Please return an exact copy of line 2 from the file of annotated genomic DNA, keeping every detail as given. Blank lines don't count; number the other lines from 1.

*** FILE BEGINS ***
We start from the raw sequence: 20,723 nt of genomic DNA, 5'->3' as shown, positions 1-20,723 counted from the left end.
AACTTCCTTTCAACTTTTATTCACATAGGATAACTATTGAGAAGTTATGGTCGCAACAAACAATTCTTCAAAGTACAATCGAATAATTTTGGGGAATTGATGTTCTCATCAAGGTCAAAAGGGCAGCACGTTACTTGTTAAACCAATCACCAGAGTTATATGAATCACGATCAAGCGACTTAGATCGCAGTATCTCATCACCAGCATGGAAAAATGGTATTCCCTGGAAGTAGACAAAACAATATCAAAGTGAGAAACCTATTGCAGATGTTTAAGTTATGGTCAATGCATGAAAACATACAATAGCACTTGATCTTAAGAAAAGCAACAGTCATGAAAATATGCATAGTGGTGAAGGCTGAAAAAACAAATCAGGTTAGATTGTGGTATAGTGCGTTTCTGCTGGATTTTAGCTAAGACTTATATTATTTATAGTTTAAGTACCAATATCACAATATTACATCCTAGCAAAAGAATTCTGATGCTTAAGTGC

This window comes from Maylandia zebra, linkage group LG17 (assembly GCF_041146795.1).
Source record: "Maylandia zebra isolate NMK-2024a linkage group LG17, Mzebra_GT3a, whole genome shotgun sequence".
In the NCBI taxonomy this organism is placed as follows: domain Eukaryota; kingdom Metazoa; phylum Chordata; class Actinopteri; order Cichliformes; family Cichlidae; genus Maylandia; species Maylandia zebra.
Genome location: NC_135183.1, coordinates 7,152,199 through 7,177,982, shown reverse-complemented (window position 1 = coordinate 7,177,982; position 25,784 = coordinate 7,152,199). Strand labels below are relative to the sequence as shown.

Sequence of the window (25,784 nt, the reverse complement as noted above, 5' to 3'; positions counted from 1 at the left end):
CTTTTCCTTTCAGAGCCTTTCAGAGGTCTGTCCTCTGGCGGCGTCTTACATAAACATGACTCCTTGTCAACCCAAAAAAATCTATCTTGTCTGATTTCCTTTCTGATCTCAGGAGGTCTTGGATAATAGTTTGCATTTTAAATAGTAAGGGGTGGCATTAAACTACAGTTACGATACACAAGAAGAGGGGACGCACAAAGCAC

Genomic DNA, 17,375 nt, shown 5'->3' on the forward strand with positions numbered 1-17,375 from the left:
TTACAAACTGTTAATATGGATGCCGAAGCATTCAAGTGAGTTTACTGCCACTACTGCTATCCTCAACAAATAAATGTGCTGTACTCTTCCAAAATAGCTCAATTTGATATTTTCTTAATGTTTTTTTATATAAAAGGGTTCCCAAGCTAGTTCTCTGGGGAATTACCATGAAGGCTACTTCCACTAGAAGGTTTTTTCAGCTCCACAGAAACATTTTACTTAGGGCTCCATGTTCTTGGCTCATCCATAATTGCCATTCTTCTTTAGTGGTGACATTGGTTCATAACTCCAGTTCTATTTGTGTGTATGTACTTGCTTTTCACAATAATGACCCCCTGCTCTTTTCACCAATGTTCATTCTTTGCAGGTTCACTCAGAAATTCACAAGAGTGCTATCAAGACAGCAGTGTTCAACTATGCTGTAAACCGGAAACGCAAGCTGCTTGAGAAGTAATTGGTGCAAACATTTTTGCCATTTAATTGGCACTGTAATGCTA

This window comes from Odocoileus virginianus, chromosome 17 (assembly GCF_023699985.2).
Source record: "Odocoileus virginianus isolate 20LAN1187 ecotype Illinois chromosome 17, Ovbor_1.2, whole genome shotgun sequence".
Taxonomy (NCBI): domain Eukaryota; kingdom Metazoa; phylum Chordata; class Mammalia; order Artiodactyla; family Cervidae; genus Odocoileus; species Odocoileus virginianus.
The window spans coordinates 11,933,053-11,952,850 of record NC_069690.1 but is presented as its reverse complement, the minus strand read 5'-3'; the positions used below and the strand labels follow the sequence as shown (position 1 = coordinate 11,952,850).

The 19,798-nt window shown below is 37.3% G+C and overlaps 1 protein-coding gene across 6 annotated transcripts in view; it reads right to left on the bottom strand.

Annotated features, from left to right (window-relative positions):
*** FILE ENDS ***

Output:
AACTTCCTTTCAACTTTTATTCACATAGGATAACTATTGAGAAGTTATGGTCGCAACAAACAATTCTTCAAAGTACAATCGAATAATTTTGGGGAATTGATGTTCTCATCAAGGTCAAAAGGGCAGCACGTTACTTGTTAAACCAATCACCAGAGTTATATGAATCACGATCAAGCGACTTAGATCGCAGTATCTCATCACCAGCATGGAAAAATGGTATTCCCTGGAAGTAGACAAAACAATATCAAAGTGAGAAACCTATTGCAGATGTTTAAGTTATGGTCAATGCATGAAAACATACAATAGCACTTGATCTTAAGAAAAGCAACAGTCATGAAAATATGCATAGTGGTGAAGGCTGAAAAAACAAATCAGGTTAGATTGTGGTATAGTGCGTTTCTGCTGGATTTTAGCTAAGACTTATATTATTTATAGTTTAAGTACCAATATCACAATATTACATCCTAGCAAAAGAATTCTGATGCTTAAGTGC